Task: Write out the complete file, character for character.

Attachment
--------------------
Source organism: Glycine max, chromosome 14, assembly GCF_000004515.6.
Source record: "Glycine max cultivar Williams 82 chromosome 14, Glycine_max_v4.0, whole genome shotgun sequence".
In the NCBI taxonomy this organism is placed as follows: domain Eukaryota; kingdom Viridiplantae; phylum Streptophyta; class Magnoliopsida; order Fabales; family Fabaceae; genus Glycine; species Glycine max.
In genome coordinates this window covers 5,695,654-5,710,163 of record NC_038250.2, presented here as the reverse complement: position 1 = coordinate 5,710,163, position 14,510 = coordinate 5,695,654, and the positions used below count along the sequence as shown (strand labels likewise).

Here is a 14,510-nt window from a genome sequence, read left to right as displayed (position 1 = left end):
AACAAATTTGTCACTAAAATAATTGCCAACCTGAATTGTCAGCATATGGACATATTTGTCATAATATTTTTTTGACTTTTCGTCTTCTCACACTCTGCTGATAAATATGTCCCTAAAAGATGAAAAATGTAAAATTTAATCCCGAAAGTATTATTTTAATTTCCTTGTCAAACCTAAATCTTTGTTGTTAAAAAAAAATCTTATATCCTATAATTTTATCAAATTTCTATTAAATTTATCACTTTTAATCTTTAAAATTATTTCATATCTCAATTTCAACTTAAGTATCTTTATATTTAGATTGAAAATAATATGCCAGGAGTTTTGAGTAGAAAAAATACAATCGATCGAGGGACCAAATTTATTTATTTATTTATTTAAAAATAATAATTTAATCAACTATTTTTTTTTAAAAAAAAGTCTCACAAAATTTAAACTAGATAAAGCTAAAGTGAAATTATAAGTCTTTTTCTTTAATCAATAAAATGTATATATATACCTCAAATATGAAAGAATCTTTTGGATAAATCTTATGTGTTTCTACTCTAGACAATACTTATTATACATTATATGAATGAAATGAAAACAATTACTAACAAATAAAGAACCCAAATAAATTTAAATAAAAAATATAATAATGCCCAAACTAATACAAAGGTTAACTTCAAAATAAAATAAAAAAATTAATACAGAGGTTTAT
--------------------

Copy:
Source organism: Glycine max, chromosome 14, assembly GCF_000004515.6.
Source record: "Glycine max cultivar Williams 82 chromosome 14, Glycine_max_v4.0, whole genome shotgun sequence".
In the NCBI taxonomy this organism is placed as follows: domain Eukaryota; kingdom Viridiplantae; phylum Streptophyta; class Magnoliopsida; order Fabales; family Fabaceae; genus Glycine; species Glycine max.
In genome coordinates this window covers 5,695,654-5,710,163 of record NC_038250.2, presented here as the reverse complement: position 1 = coordinate 5,710,163, position 14,510 = coordinate 5,695,654, and the positions used below count along the sequence as shown (strand labels likewise).

Here is a 14,510-nt window from a genome sequence, read left to right as displayed (position 1 = left end):
AACAAATTTGTCACTAAAATAATTGCCAACCTGAATTGTCAGCATATGGACATATTTGTCATAATATTTTTTTGACTTTTCGTCTTCTCACACTCTGCTGATAAATATGTCCCTAAAAGATGAAAAATGTAAAATTTAATCCCGAAAGTATTATTTTAATTTCCTTGTCAAACCTAAATCTTTGTTGTTAAAAAAAAATCTTATATCCTATAATTTTATCAAATTTCTATTAAATTTATCACTTTTAATCTTTAAAATTATTTCATATCTCAATTTCAACTTAAGTATCTTTATATTTAGATTGAAAATAATATGCCAGGAGTTTTGAGTAGAAAAAATACAATCGATCGAGGGACCAAATTTATTTATTTATTTATTTAAAAATAATAATTTAATCAACTATTTTTTTTTAAAAAAAAGTCTCACAAAATTTAAACTAGATAAAGCTAAAGTGAAATTATAAGTCTTTTTCTTTAATCAATAAAATGTATATATATACCTCAAATATGAAAGAATCTTTTGGATAAATCTTATGTGTTTCTACTCTAGACAATACTTATTATACATTATATGAATGAAATGAAAACAATTACTAACAAATAAAGAACCCAAATAAATTTAAATAAAAAATATAATAATGCCCAAACTAATACAAAGGTTAACTTCAAAATAAAATAAAAAAATTAATACAGAGGTTTAT